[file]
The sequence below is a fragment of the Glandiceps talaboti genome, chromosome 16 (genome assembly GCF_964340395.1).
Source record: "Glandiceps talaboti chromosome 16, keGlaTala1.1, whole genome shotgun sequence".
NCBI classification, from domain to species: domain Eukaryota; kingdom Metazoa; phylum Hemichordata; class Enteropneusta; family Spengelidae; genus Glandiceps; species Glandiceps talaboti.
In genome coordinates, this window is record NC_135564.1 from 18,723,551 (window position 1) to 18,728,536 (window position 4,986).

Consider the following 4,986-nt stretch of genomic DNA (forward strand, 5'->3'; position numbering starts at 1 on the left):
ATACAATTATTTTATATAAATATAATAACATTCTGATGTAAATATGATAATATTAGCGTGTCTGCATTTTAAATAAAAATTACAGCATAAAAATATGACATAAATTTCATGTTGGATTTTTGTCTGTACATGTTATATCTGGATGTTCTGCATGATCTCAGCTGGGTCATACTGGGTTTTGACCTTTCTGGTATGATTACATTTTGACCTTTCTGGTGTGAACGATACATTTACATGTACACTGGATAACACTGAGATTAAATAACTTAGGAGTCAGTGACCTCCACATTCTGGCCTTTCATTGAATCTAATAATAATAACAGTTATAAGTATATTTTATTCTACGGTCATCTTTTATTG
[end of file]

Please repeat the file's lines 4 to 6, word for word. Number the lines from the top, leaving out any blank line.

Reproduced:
In genome coordinates, this window is record NC_135564.1 from 18,723,551 (window position 1) to 18,728,536 (window position 4,986).

Consider the following 4,986-nt stretch of genomic DNA (forward strand, 5'->3'; position numbering starts at 1 on the left):
ATACAATTATTTTATATAAATATAATAACATTCTGATGTAAATATGATAATATTAGCGTGTCTGCATTTTAAATAAAAATTACAGCATAAAAATATGACATAAATTTCATGTTGGATTTTTGTCTGTACATGTTATATCTGGATGTTCTGCATGATCTCAGCTGGGTCATACTGGGTTTTGACCTTTCTGGTATGATTACATTTTGACCTTTCTGGTGTGAACGATACATTTACATGTACACTGGATAACACTGAGATTAAATAACTTAGGAGTCAGTGACCTCCACATTCTGGCCTTTCATTGAATCTAATAATAATAACAGTTATAAGTATATTTTATTCTACGGTCATCTTTTATTG